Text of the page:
Speeding Skiers Face Jail Time

by : Roger Munns

Reckless skiing is a real problem in some areas. Those disobeying the speed limit signs in Utah may face jail time and fines.

The speed limit was put in place in certain areas where less experienced skiers are trying to learn the sport. Reckless behaviors of others have caused 10 percent of all collisions in Park City and Deer Valley. A report in the Salt Lake City Tribune states that reckless skiing is now considered a Class B Misdemeanor.

Ski patrollers will be monitoring the slopes in search of people disobeying the speed limits or skiing recklessly. The ski patroller can now call the police, and the offenders may find themselves in court. If a reckless skier is called to court, the patroller will be called in as a witness to the incident. If skiers are found guilty of reckless skiing, they will be fined 1,000 USD and face a six-month jail sentence.

Some ski resorts in Europe are also adopting the ski speed limit, including Switzerland's Grindelwald and Verbier. Pierre-Yves Deleze with the Verbier Tourist Office said, 'The idea is to allow beginners to learn without people skiing by them too fast and frightening them.'

The problem isn't simply fast skiers. Other reckless behaviour also endangers other skiers on the slopes.

'We did it because that's what people wanted', said Susanne Daxelhoffer at the Grindelwald area tourist office. 'The project is based on complaints of people skiing too fast and therefore fulfills a need', Daxelhoffer added.

Swiss ski resort Grindelwald was the first European resort to introduce a speed limit on one of its slopes. A growing number of high-speed collisions on crowded slopes helped fuel the decision to implement the 30kmph speed limit. France reported several deaths in the 2006-2007 ski season due to high-speed collisions.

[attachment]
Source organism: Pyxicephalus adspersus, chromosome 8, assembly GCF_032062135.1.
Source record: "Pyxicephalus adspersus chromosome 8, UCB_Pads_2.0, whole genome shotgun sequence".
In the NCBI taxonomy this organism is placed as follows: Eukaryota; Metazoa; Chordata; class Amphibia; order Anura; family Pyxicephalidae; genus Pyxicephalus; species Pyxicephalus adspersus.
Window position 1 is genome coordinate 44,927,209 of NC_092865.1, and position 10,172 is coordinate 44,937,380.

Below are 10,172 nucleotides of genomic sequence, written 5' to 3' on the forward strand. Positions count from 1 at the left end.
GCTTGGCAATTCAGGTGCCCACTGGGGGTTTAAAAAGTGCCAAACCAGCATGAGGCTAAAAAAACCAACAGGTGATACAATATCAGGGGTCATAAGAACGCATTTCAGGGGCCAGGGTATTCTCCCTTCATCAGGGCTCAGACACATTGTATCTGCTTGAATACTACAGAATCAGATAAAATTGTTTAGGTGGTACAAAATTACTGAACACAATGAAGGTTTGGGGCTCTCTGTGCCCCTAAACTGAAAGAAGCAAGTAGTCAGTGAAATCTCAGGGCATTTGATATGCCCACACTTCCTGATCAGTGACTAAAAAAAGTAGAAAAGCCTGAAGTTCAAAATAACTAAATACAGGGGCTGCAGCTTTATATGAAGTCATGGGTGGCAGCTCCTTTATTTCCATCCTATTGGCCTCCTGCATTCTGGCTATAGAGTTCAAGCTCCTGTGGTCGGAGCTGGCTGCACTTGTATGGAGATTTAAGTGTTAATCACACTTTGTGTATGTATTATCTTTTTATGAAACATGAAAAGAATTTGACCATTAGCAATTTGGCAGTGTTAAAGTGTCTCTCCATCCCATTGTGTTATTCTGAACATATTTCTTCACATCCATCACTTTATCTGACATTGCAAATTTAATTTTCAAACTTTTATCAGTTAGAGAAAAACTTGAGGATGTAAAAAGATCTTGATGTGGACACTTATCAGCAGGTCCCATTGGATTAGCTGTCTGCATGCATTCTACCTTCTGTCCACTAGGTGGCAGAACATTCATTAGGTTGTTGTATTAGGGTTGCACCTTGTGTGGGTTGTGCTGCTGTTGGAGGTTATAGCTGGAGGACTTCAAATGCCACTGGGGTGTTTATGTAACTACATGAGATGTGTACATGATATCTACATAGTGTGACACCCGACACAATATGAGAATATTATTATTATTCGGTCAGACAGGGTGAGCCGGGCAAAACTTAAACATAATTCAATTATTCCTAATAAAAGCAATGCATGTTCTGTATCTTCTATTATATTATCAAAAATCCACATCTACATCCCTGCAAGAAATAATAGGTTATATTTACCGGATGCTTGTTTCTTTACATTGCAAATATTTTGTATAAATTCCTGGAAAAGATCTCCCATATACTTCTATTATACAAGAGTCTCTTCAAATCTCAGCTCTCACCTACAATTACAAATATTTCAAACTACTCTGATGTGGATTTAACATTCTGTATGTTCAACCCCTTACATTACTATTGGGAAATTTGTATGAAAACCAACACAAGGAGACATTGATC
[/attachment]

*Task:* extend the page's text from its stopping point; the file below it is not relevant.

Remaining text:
Resort owners hope to combat deaths and injuries by decreasing speeds on crowded and beginner slopes.

Richard Slater, a British skier and father of three told reporters, 'It's particularly good if you have young children and want them to be able to ski without being hit by out of control skiers going too fast.'

According to BBC News, a study of 24 resorts reveals that all are keeping an eye on the experimental speed limit enforcements.

Speed limits for skiers and snowboarders might soon become commonplace on slopes around the world. The resorts of Park City and Deer Valley, both in Utah, are the first to implement a fine and jail time. Grindelwald and other European resorts that are adopting the ski speed limit do not plan to fine offenders. There they are simply warned to slow down.

When the proper amount of care and respect are given, skiing in general is a relatively safe sport. Some members of staff and skiers at the affected resorts are torn. They can see the importance of safer skiing, but some feel the punishment far exceeds the crime.

Some skiers see the new law as a way for authorities to control what they do in their leisure time. These skiers feel the law imposes unfair restrictions on a fast-paced, thrilling sport.

Skiers on the other side of the fence believe the law will stop some skiers from recklessly skiing and putting others in harm's way. This law gives less experienced skiers hope that they can safely enjoy their time on the slopes.

A Swiss insurance group is installing timers on certain slopes. These timers allow people to see their speeds and should encourage them to ski within set limits. Ski resorts world-wide hope the implementation of timers and patrollers will help make the slopes safer for more inexperienced skiers.